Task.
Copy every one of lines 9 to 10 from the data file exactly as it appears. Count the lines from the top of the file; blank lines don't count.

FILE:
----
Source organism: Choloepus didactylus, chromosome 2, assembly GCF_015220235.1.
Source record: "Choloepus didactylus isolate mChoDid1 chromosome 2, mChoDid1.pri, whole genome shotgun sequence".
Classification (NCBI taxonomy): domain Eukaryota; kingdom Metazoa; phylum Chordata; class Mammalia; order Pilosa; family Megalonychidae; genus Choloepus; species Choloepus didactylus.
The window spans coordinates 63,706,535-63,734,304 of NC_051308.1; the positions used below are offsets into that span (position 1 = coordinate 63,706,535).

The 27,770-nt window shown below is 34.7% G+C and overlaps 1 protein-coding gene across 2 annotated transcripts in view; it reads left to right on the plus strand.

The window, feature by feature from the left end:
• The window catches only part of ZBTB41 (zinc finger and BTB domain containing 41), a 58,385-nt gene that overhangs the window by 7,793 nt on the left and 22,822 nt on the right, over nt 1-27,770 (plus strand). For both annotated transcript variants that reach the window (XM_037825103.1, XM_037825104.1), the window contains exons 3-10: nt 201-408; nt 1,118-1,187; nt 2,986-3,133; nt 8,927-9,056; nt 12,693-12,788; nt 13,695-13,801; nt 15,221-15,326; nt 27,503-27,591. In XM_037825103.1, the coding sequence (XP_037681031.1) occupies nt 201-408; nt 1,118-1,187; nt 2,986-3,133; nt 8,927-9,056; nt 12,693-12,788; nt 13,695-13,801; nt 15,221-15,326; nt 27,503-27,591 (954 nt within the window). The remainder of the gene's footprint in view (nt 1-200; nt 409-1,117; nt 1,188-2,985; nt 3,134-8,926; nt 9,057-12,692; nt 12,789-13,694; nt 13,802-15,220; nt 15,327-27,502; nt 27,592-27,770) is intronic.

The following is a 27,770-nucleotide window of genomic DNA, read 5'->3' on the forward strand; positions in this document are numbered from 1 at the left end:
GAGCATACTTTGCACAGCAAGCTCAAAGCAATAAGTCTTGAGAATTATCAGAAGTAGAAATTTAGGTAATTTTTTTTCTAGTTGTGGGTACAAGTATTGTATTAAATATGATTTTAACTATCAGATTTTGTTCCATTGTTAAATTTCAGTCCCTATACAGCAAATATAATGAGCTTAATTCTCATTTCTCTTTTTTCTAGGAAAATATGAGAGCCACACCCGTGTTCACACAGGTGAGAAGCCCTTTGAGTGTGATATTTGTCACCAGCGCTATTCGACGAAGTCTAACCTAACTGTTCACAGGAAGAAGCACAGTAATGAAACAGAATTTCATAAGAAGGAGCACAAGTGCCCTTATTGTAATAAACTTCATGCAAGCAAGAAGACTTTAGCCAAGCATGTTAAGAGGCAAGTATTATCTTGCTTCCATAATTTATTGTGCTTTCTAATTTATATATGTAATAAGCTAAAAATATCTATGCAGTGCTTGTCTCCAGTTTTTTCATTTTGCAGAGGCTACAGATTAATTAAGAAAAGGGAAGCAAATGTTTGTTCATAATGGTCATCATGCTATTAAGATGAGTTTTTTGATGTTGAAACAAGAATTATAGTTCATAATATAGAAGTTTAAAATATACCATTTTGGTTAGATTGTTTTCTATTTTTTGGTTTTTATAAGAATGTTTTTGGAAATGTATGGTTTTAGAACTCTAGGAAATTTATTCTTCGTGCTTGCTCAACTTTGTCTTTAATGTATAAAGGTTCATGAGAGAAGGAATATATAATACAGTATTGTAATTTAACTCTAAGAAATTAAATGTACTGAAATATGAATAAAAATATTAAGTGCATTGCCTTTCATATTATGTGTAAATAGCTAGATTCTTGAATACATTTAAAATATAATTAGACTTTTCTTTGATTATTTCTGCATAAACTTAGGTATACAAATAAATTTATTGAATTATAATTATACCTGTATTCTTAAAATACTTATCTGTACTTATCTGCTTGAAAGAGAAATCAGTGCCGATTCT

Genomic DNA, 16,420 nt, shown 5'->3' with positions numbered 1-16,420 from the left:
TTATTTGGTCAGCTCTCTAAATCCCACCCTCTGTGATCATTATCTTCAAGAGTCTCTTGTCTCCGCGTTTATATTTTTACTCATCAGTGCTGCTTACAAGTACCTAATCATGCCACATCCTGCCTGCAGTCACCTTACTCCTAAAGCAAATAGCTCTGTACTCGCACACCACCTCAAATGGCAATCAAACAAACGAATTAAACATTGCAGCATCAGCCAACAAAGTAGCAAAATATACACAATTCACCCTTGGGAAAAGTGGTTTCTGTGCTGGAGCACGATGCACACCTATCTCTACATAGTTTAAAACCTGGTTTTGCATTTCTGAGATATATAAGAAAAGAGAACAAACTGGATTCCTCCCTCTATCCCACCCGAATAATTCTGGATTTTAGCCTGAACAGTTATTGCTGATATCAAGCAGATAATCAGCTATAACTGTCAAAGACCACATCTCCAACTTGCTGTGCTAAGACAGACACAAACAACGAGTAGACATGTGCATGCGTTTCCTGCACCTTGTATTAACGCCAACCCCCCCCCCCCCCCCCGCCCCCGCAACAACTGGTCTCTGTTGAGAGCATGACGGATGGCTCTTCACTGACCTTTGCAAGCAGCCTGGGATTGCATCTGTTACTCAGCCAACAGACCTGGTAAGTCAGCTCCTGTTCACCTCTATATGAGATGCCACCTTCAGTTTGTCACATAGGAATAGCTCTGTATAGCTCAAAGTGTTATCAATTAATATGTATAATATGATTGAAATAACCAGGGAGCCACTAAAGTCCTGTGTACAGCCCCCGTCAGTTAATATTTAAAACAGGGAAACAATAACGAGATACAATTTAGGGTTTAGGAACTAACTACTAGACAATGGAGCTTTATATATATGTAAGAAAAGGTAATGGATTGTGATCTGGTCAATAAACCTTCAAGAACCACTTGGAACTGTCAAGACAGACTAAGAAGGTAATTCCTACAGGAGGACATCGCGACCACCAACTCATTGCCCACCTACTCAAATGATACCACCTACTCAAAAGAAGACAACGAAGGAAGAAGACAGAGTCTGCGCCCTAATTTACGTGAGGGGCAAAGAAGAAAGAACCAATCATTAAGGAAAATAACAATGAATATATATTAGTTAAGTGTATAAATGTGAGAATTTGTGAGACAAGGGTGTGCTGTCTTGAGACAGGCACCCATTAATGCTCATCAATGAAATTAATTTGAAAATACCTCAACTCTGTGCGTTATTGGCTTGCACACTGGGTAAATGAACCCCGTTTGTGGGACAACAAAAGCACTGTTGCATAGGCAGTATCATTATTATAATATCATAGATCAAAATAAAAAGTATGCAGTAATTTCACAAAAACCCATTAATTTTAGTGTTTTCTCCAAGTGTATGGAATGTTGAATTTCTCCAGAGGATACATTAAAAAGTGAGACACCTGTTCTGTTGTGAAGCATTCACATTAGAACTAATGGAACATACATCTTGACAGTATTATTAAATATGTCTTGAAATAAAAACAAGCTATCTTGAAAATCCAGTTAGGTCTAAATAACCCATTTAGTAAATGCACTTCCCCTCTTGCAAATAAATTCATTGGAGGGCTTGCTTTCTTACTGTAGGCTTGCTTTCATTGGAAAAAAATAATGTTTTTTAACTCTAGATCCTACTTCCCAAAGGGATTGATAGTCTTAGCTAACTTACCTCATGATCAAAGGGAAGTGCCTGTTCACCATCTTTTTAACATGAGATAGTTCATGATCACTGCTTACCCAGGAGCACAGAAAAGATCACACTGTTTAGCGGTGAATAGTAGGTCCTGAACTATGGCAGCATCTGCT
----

GAGCATACTTTGCACAGCAAGCTCAAAGCAATAAGTCTTGAGAATTATCAGAAGTAGAAATTTAGGTAATTTTTTTTCTAGTTGTGGGTACAAGTATTGTATTAAATATGATTTTAACTATCAGATTTTGTTCCATTGTTAAATTTCAGTCCCTATACAGCAAATATAATGAGCTTAATTCTCATTTCTCTTTTTTCTAGGAAAATATGAGAGCCACACCCGTGTTCACACAGGTGAGAAGCCCTTTGAGTGTGATATTTGTCACCAGCGCTATTCGACGAAGTCTAACCTAACTGTTCACAGGAAGAAGCACAGTAATGAAACAGAATTTCATAAGAAGGAGCACAAGTGCCCTTATTGTAATAAACTTCATGCAAGCAAGAAGACTTTAGCCAAGCATGTTAAGAGGCAAGTATTATCTTGCTTCCATAATTTATTGTGCTTTCTAATTTATATATGTAATAAGCTAAAAATATCTATGCAGTGCTTGTCTCCAGTTTTTTCATTTTGCAGAGGCTACAGATTAATTAAGAAAAGGGAAGCAAATGTTTGTTCATAATGGTCATCATGCTATTAAGATGAGTTTTTTGATGTTGAAACAAGAATTATAGTTCATAATATAGAAGTTTAAAATATACCATTTTGGTTAGATTGTTTTCTATTTTTTGGTTTTTATAAGAATGTTTTTGGAAATGTATGGTTTTAGAACTCTAGGAAATTTATTCTTCGTGCTTGCTCAACTTTGTCTTTAATGTATAAAGGTTCATGAGAGAAGGAATATATAATACAGTATTGTAATTTAACTCTAAGAAATTAAATGTACTGAAATATGAATAAAAATATTAAGTGCATTGCCTTTCATATTATGTGTAAATAGCTAGATTCTTGAATACATTTAAAATATAATTAGACTTTTCTTTGATTATTTCTGCATAAACTTAGGTATACAAATAAATTTATTGAATTATAATTATACCTGTATTCTTAAAATACTTATCTGTACTTATCTGCTTGAAAGAGAAATCAGTGCCGATTCT

Genomic DNA, 16,420 nt, shown 5'->3' with positions numbered 1-16,420 from the left: